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When eating’s a problem… surviving the feasting season

A man with a party hat is pictured at the Christmas table, laden with dishes of food.
Focus on festive food …Photo credit: Jim Blob Blann, Creative Commons

Many people use their relationship with food to deal with how they are feeling, and Covid-19 has made this especially challenging for some. Friends and family need to keep a watchful eye and offer support where needed this Christmas. 

Sadly, as a nation we have seen a huge increase in the hospitalisation of children and young people battling eating disorders and that has continued to rise throughout the pandemic, with a surge of new cases and relapses. This year follows a 40% increase in children referred to hospital for eating disorder issues prior to the pandemic and a similar rise during the pandemic.

Each Christmas and New Year we see a spike in relapses and an increase in these problems and this Christmas will be particularly hard, with families and large groups once again reuniting, increasing the pressures for those who have a fraught relationship with food and their bodies. 

Christmas is always a time of stress for people with mental health issues, especially eating disorders, owing to the food fest atmosphere and general over-indulgence. It can be a frightening time of year, with one of the main triggers being a sufferer’s relationship with food.


‘Christmas is a stressful time for those with eating disorders, with so many constant reminders of food and feasting’


It’s almost impossible not to think about food, with constant reminders like advent calendars and feasting on Christmas Day. The festive season is a time of cheer for most people and one of the ways we share this is through celebratory meals, but anyone with an eating disorder may feel excluded.

Food brings us pleasure and joy, it is more than just fuel, and feasting together is part of the festive experience. Overindulging in this instance is considered culturally acceptable and is part of the celebration of events. However, when an individual moves from a healthy relationship to food and starts using food as a prop and a coping mechanism, this is called emotional eating.

Secret eating and overeating too much of one thing, because of stress or anxiety, will be part of this. Isolating oneself and not sharing problems with others is a key sign, as is the odd occasion of purging, such as excessive gym use.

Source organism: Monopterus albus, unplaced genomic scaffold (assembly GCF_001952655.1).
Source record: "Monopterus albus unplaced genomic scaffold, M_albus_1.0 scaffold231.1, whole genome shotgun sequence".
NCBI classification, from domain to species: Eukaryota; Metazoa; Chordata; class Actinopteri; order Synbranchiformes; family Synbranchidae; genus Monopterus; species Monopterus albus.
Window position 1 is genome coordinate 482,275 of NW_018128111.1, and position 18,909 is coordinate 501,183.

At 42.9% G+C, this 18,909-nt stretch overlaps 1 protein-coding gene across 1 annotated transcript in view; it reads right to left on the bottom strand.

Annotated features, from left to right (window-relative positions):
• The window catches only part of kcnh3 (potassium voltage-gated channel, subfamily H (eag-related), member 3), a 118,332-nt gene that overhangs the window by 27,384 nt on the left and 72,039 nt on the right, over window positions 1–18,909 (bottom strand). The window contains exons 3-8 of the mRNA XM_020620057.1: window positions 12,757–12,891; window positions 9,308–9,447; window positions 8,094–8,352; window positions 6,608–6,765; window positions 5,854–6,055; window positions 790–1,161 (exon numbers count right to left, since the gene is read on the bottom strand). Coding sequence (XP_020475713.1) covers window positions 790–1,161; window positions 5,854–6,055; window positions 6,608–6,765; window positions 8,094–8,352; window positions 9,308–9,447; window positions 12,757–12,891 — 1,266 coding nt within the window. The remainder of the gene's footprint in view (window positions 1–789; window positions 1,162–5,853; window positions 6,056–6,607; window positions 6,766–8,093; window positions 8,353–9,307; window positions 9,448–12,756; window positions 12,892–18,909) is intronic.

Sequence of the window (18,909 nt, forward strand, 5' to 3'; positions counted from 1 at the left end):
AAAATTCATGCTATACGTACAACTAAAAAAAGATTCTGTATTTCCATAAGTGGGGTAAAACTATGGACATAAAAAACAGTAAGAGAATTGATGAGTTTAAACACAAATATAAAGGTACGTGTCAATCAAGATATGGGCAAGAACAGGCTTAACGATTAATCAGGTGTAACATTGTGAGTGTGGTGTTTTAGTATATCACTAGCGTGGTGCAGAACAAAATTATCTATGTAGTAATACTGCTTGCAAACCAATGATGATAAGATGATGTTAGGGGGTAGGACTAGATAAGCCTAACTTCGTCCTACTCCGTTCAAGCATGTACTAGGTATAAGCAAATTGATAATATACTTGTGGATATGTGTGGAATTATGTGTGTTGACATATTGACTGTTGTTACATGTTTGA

Tell-tale signs

Signs and symptoms to look out for include over-exercising, disappearing to the toilet for lengthy periods during mealtimes and being overly controlling on food consumption. The individual will display patterned behaviours around control and purging, such as a ritualised relationship towards food and calorie counting at every opportunity. Mood problems such as depression and anxiety over social standing will be obvious, as will body image problems. 

If you think you or a loved one might be having problems with eating habits or feel differently about food, you or they could have an eating disorder or be developing one.

How to get help

Getting to the point where you can enjoy a meal can take a lot of help from others, especially health professionals. If you think this is an eating disorder, you need to get professional help as soon as you think this is a problem.

First call your GP and ask for an extended appointment to talk about your concerns. Don’t go alone if self-referred, take someone you trust along to offer the support you need. Most importantly, turn up well informed.

The guidelines from the National Institute for Health and Care Excellence (NICE) provide very comprehensive information for the general public. Treatment can be very successful, but as with all mental health issues, the earlier it is sought the better. 

Tips on coping

  • Build a support network – Go into the festive season with a support system, whether it’s a friend you can text or a family member you can talk to in real life. 
  • Make time for yourself – Engage in self-care, take time out from family and friends, go for a walk, prioritise sleep, meditate when you have a quiet moment. 
  • Adjust expectations – This has been another challenging year – and Christmas does not need to be perfect. Limit time on social media and instead focus on the here and now. Make the most of this season and enjoy yourself without any judgement.

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